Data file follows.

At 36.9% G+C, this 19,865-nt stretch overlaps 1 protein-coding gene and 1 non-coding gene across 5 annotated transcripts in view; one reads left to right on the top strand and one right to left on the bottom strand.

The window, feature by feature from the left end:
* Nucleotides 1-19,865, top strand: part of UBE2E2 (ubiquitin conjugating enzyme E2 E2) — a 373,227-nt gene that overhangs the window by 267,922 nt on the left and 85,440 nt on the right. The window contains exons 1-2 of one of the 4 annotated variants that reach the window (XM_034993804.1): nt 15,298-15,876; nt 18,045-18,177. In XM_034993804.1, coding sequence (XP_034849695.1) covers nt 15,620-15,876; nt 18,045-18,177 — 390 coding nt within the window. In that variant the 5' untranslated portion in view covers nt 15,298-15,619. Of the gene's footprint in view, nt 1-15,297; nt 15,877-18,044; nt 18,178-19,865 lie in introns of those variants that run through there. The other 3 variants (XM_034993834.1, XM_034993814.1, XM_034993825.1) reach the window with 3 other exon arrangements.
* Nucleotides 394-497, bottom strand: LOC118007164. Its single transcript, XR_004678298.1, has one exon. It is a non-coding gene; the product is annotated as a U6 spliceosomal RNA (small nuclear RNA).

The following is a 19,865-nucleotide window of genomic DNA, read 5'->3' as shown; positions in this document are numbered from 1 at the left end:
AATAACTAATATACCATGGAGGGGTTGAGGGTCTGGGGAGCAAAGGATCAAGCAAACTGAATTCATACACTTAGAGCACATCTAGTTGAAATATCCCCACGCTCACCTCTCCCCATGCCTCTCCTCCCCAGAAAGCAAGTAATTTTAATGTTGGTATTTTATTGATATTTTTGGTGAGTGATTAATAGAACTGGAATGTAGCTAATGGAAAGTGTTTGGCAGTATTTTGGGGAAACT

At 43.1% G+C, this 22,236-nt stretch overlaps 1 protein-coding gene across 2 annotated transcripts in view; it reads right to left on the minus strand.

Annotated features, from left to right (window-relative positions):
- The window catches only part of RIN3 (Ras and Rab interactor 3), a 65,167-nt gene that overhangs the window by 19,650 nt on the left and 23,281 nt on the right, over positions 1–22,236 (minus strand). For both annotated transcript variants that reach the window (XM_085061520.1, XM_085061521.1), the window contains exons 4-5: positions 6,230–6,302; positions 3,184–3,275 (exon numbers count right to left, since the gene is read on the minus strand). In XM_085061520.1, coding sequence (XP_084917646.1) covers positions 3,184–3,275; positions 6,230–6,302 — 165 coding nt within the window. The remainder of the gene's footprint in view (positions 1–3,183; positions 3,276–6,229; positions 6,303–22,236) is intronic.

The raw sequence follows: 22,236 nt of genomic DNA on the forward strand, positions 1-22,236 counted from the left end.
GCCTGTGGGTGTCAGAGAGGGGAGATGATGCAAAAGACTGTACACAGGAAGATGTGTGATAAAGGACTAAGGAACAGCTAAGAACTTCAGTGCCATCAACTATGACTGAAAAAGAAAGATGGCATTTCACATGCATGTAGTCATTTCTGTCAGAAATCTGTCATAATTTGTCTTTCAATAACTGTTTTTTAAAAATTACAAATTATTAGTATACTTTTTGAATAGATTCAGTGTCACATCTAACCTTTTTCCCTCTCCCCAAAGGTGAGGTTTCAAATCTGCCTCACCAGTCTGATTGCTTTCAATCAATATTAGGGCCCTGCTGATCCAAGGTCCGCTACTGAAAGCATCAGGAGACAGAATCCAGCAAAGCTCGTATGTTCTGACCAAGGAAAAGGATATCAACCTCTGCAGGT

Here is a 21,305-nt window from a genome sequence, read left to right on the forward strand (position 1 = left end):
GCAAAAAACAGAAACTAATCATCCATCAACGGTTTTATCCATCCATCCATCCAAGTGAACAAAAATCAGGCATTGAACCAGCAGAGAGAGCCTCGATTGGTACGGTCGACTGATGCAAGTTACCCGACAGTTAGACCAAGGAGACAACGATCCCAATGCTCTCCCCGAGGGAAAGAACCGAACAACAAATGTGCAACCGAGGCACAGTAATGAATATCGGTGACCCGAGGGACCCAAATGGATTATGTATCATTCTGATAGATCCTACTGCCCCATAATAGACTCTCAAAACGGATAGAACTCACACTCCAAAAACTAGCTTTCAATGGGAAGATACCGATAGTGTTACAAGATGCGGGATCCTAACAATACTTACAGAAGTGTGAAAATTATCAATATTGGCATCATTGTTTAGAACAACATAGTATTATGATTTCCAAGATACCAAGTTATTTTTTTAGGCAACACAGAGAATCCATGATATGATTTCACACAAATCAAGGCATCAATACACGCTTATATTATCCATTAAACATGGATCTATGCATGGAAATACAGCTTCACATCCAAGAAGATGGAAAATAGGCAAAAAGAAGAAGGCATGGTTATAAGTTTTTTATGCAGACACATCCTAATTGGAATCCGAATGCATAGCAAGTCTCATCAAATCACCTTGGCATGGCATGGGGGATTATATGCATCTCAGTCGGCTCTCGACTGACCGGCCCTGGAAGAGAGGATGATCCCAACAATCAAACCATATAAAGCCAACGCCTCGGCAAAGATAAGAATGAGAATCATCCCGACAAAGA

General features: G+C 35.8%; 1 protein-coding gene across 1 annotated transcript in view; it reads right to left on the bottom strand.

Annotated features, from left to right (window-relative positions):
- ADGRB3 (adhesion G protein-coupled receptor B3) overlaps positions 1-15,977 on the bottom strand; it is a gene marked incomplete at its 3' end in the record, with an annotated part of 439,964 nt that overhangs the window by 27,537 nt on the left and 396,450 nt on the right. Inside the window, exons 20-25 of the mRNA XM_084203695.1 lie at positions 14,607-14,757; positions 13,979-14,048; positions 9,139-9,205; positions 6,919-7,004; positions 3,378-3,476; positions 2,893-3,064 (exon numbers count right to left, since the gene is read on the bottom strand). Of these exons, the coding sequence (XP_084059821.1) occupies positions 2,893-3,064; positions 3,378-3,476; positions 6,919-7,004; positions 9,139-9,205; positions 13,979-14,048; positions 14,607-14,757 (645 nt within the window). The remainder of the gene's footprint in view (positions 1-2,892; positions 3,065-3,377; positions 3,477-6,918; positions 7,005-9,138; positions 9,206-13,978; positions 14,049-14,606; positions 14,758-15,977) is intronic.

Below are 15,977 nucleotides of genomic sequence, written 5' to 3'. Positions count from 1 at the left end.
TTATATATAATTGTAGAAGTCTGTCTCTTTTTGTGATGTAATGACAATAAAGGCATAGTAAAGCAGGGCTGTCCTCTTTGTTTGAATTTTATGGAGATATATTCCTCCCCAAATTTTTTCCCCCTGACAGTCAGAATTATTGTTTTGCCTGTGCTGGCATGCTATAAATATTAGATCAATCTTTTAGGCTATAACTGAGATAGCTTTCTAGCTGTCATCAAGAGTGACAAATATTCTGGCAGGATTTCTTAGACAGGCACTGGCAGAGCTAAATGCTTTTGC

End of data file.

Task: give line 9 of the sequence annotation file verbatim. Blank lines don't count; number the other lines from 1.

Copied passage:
- The window catches only part of RIN3 (Ras and Rab interactor 3), a 65,167-nt gene that overhangs the window by 19,650 nt on the left and 23,281 nt on the right, over positions 1–22,236 (minus strand). For both annotated transcript variants that reach the window (XM_085061520.1, XM_085061521.1), the window contains exons 4-5: positions 6,230–6,302; positions 3,184–3,275 (exon numbers count right to left, since the gene is read on the minus strand). In XM_085061520.1, coding sequence (XP_084917646.1) covers positions 3,184–3,275; positions 6,230–6,302 — 165 coding nt within the window. The remainder of the gene's footprint in view (positions 1–3,183; positions 3,276–6,229; positions 6,303–22,236) is intronic.